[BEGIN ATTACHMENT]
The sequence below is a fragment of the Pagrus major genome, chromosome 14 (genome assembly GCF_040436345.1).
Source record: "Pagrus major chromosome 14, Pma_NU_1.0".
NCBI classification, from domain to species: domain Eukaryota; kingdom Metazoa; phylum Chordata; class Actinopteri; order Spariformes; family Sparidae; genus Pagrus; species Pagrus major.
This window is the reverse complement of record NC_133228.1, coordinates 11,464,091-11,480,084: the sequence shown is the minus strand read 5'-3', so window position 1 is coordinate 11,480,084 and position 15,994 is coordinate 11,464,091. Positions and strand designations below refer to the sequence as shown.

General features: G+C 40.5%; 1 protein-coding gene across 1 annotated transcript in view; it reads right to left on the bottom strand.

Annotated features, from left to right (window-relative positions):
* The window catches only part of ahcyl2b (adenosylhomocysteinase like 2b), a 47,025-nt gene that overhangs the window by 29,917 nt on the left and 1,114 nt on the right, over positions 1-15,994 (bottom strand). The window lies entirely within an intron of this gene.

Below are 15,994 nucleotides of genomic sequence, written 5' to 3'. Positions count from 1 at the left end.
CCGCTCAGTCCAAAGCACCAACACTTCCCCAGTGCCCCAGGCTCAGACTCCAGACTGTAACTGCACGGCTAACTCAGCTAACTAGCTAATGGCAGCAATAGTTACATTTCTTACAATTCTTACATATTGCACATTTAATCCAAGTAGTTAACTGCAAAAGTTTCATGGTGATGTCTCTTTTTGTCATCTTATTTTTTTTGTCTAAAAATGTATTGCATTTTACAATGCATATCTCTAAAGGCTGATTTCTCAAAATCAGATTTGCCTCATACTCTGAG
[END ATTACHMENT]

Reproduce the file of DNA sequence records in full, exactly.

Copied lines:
The sequence below is a fragment of the Pagrus major genome, chromosome 14 (genome assembly GCF_040436345.1).
Source record: "Pagrus major chromosome 14, Pma_NU_1.0".
NCBI classification, from domain to species: domain Eukaryota; kingdom Metazoa; phylum Chordata; class Actinopteri; order Spariformes; family Sparidae; genus Pagrus; species Pagrus major.
This window is the reverse complement of record NC_133228.1, coordinates 11,464,091-11,480,084: the sequence shown is the minus strand read 5'-3', so window position 1 is coordinate 11,480,084 and position 15,994 is coordinate 11,464,091. Positions and strand designations below refer to the sequence as shown.

General features: G+C 40.5%; 1 protein-coding gene across 1 annotated transcript in view; it reads right to left on the bottom strand.

Annotated features, from left to right (window-relative positions):
* The window catches only part of ahcyl2b (adenosylhomocysteinase like 2b), a 47,025-nt gene that overhangs the window by 29,917 nt on the left and 1,114 nt on the right, over positions 1-15,994 (bottom strand). The window lies entirely within an intron of this gene.

Below are 15,994 nucleotides of genomic sequence, written 5' to 3'. Positions count from 1 at the left end.
CCGCTCAGTCCAAAGCACCAACACTTCCCCAGTGCCCCAGGCTCAGACTCCAGACTGTAACTGCACGGCTAACTCAGCTAACTAGCTAATGGCAGCAATAGTTACATTTCTTACAATTCTTACATATTGCACATTTAATCCAAGTAGTTAACTGCAAAAGTTTCATGGTGATGTCTCTTTTTGTCATCTTATTTTTTTTGTCTAAAAATGTATTGCATTTTACAATGCATATCTCTAAAGGCTGATTTCTCAAAATCAGATTTGCCTCATACTCTGAG